How to make the transition from a Graphic Designer to a UX Designer

Orlagh McCloskey Avatar Orlagh McCloskey

21st Jul 2022

With digital taking over, a lot of designers seem to have recently become a lot more interested in the UX design field, myself included. Coming from a graphic design background, I was always quite sure that this was the career path I saw myself going down.

However after a couple years I found myself gravitating toward digital design over print, which is how I came across UX design and felt instantly drawn to it. I loved the fact that it combined design with psychology, and allowed me to question the ‘why’ of my work.

At first I was completely clueless as to how to transition into a new (and if I’m honest, quite daunting) field. Now, I’m in Year 3 studying Interaction Design at Ulster University, and on a year long placement as a Junior Designer with DHD. Through trial, error and a lot of hard work I’m on the path to my dream career, and the following points are what helped me get here.


1) Research, research, research!

Before you jump straight in, it’s really important to actually get a good grasp of what UX/UI design really entails, as it’s not just about the design but everything that determines and influences it. If you’re not interested as much in the research and analysis, then you might be better suited to a graphic design role.

A great way of getting a feel for the field and finding out more is by joining UX/UI groups on Facebook and LinkedIn – here you can ask for advice, see people’s work and determine if you think you would enjoy a career in UX.


2) Start thinking about your user

Although it’s tempting to rush into design straight away, it’s necessary with UX design to take some time purely for research before hand. The research or ‘discovery’ phase can include

  • Competitor Anaylsis
  • User Research
  • Wireframing
  • User Journey Maps

You can start getting used to this process by applying it to your current graphic design projects before jumping straight into UX design, so that the change doesn’t seem as difficult and daunting.


3) Take a course

To feel fully confident in your design skills and improve your chances of securing a job in UX/UI design, it’s definitely worth considering doing a degree or some kind of course in UX. I chose to go down the degree route, but the benefits of a digital career are that you can easily learn from home with online classes and courses.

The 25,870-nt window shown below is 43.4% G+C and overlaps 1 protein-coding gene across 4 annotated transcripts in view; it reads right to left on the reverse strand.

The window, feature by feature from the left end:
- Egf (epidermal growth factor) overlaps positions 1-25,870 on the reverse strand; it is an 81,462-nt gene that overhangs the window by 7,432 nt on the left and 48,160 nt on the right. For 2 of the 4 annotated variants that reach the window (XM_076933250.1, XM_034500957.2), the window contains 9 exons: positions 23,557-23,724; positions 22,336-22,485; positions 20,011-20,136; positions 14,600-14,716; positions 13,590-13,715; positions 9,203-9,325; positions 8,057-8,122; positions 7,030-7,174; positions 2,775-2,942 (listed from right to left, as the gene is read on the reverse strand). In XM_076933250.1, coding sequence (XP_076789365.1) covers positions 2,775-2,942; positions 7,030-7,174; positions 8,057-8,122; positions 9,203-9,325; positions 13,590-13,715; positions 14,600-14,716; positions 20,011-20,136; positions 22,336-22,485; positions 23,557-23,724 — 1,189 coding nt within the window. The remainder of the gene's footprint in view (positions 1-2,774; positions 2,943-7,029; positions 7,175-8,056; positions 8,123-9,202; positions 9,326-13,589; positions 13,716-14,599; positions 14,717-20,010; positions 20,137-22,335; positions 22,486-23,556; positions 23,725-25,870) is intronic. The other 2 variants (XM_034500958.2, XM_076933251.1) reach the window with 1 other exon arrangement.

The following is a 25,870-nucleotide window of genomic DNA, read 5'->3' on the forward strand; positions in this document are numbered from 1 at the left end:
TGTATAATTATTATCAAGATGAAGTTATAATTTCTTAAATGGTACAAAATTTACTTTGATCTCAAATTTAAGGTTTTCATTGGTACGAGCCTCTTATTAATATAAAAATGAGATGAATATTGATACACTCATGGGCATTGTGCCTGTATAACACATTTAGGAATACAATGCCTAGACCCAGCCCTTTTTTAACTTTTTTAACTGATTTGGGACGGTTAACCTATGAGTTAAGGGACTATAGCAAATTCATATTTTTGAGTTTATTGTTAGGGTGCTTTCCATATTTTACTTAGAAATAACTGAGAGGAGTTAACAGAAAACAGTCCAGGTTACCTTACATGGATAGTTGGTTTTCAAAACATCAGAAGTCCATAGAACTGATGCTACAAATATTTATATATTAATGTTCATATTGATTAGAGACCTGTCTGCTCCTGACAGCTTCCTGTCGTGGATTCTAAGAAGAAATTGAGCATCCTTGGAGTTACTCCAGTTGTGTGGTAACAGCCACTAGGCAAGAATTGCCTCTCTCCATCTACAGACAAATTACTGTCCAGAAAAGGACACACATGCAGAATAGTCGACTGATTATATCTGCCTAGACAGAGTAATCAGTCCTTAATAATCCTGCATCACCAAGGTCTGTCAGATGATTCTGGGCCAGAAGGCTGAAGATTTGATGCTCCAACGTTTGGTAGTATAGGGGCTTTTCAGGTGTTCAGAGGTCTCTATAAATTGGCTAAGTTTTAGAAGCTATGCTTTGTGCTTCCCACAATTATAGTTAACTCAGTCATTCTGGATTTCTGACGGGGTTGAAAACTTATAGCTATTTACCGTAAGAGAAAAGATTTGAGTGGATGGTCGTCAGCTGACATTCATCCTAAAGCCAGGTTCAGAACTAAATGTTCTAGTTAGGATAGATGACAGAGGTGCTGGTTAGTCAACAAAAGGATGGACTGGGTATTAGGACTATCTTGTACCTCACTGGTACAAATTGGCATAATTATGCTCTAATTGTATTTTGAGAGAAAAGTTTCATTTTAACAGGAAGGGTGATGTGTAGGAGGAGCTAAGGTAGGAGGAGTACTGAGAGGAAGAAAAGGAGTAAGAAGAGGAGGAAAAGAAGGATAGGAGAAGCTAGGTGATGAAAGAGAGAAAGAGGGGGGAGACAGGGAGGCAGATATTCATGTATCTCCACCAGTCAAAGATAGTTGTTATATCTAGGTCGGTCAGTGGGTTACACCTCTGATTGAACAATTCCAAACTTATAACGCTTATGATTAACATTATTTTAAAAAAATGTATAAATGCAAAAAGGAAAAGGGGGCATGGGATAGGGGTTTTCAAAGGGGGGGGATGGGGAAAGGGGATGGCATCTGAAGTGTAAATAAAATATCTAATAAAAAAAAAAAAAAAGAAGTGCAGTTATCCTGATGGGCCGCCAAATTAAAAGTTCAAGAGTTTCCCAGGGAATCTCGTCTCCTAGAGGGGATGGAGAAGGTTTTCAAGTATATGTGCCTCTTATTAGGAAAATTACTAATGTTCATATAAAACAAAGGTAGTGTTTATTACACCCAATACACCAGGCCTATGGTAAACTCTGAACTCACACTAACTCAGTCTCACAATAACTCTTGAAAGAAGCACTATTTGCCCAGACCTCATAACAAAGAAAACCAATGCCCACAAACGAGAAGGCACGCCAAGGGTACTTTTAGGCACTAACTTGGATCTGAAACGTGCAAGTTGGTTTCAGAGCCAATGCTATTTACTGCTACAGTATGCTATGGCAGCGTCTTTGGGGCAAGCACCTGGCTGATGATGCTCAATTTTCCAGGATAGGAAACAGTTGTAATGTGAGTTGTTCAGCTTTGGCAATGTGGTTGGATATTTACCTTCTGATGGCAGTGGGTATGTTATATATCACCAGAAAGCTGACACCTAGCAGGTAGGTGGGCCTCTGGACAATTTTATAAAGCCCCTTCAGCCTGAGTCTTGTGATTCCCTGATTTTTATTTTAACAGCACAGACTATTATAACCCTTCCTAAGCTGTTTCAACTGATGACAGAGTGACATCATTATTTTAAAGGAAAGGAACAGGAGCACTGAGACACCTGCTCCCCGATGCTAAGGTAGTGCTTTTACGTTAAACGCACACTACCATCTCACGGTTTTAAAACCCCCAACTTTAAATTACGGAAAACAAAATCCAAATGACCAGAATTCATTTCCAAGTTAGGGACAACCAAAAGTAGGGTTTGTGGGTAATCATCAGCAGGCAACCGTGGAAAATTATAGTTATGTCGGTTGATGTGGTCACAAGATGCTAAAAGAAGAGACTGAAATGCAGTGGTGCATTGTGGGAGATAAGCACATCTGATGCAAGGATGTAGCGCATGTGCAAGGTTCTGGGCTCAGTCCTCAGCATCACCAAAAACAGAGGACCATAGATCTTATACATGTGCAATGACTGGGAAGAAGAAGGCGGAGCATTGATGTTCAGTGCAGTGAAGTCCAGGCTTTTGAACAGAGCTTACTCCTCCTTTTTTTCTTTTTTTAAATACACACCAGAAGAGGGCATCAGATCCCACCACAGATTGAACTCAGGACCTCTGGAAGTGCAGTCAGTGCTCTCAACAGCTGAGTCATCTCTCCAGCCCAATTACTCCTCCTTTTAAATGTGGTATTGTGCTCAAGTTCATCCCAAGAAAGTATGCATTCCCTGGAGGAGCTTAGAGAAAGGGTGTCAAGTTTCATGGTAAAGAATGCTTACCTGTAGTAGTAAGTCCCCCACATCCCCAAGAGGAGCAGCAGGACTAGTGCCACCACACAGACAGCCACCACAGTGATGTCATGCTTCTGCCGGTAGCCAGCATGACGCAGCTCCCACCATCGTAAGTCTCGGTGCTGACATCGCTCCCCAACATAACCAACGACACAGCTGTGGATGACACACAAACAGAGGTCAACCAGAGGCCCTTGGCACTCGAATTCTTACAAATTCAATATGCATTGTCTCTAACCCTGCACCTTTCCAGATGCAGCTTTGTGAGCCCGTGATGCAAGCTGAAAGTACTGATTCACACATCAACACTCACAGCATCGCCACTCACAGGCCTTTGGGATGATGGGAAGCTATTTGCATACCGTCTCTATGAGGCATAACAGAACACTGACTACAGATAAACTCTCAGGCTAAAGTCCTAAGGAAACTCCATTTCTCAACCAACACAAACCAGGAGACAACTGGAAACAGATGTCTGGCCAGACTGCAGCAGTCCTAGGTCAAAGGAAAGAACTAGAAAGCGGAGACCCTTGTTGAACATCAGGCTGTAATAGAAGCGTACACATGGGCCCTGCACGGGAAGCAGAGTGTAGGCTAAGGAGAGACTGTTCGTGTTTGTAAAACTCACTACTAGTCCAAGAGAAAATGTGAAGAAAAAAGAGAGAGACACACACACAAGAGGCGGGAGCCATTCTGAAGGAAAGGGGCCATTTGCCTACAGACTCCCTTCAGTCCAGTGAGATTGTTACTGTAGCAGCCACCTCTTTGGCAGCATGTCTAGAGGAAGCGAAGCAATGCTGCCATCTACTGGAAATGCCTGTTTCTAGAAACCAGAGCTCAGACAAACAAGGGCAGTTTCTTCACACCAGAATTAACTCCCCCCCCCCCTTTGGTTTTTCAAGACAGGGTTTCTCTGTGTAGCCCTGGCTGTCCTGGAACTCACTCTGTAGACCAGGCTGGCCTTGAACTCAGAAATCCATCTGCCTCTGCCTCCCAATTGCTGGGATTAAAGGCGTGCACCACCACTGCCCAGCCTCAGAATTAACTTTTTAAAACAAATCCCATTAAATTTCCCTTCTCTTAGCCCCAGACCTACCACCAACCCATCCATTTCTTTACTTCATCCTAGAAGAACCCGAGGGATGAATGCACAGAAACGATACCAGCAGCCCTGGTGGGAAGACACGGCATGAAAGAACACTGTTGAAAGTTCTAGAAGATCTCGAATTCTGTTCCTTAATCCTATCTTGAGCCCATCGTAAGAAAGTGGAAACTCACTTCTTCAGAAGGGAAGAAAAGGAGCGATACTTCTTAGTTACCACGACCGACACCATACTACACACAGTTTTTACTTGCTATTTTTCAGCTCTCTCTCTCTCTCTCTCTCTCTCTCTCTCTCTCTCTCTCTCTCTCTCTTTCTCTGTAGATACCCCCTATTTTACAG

UX design is constantly changing and evolving due to the nature of the field, so it’s good to stay up to date with platforms like Youtube and Skillshare where you can brush up on your skills.


4) Diversify your portfolio

Although you might have an excellent portfolio of your graphic design work, this probably won’t help you when applying for UX design jobs. Although the visual look is extremely important, this doesn’t show how your projects were designed to create a positive user experience, which is what employers will ultimately want to see.

Don’t worry about not having real life client examples, there are some great websites where you can get design prompts such as DailyUI which sends a project to your email Monday through Friday for 100 days.


5) Collaborate and network

Meeting other people in the field is an excellent way to find out more about the kind of job roles you might be interested in within the UX field, and networking is also a great method of finding contacts that might be helpful in the future e.g. with potential employers.

As well as this, it’s nice to have a support network of people that work in UX that you can ask for advice or even collaborate with on projects. Collaboration can give you invaluable experience that looks great on a CV. Try LinkedIn or Facebook to find events near you.

Try not to be intimidated; if you already have design experience you’re well on your way, and a lot of these skills are transferable to a UX Design job which can give you a great grasp of the fundamentals and a sense of confidence before you begin!

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